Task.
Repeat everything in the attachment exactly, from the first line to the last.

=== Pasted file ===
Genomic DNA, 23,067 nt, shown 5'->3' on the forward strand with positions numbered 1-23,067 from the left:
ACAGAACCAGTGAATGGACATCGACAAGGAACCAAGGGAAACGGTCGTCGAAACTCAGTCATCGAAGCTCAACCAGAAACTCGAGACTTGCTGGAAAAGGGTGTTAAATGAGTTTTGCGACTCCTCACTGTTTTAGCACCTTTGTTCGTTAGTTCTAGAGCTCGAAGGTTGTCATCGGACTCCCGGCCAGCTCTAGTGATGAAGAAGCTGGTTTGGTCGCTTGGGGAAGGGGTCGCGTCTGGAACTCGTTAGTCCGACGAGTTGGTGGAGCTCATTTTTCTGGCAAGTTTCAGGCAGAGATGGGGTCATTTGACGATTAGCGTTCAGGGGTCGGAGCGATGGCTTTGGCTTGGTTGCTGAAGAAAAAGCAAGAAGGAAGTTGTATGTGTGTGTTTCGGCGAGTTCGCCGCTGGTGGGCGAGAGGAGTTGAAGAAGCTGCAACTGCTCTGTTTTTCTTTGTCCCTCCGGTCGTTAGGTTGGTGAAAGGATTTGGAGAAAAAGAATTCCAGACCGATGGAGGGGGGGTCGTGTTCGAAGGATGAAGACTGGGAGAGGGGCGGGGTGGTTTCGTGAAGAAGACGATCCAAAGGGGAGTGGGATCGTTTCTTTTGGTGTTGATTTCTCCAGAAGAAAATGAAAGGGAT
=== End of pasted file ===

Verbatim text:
Genomic DNA, 23,067 nt, shown 5'->3' on the forward strand with positions numbered 1-23,067 from the left:
ACAGAACCAGTGAATGGACATCGACAAGGAACCAAGGGAAACGGTCGTCGAAACTCAGTCATCGAAGCTCAACCAGAAACTCGAGACTTGCTGGAAAAGGGTGTTAAATGAGTTTTGCGACTCCTCACTGTTTTAGCACCTTTGTTCGTTAGTTCTAGAGCTCGAAGGTTGTCATCGGACTCCCGGCCAGCTCTAGTGATGAAGAAGCTGGTTTGGTCGCTTGGGGAAGGGGTCGCGTCTGGAACTCGTTAGTCCGACGAGTTGGTGGAGCTCATTTTTCTGGCAAGTTTCAGGCAGAGATGGGGTCATTTGACGATTAGCGTTCAGGGGTCGGAGCGATGGCTTTGGCTTGGTTGCTGAAGAAAAAGCAAGAAGGAAGTTGTATGTGTGTGTTTCGGCGAGTTCGCCGCTGGTGGGCGAGAGGAGTTGAAGAAGCTGCAACTGCTCTGTTTTTCTTTGTCCCTCCGGTCGTTAGGTTGGTGAAAGGATTTGGAGAAAAAGAATTCCAGACCGATGGAGGGGGGGTCGTGTTCGAAGGATGAAGACTGGGAGAGGGGCGGGGTGGTTTCGTGAAGAAGACGATCCAAAGGGGAGTGGGATCGTTTCTTTTGGTGTTGATTTCTCCAGAAGAAAATGAAAGGGAT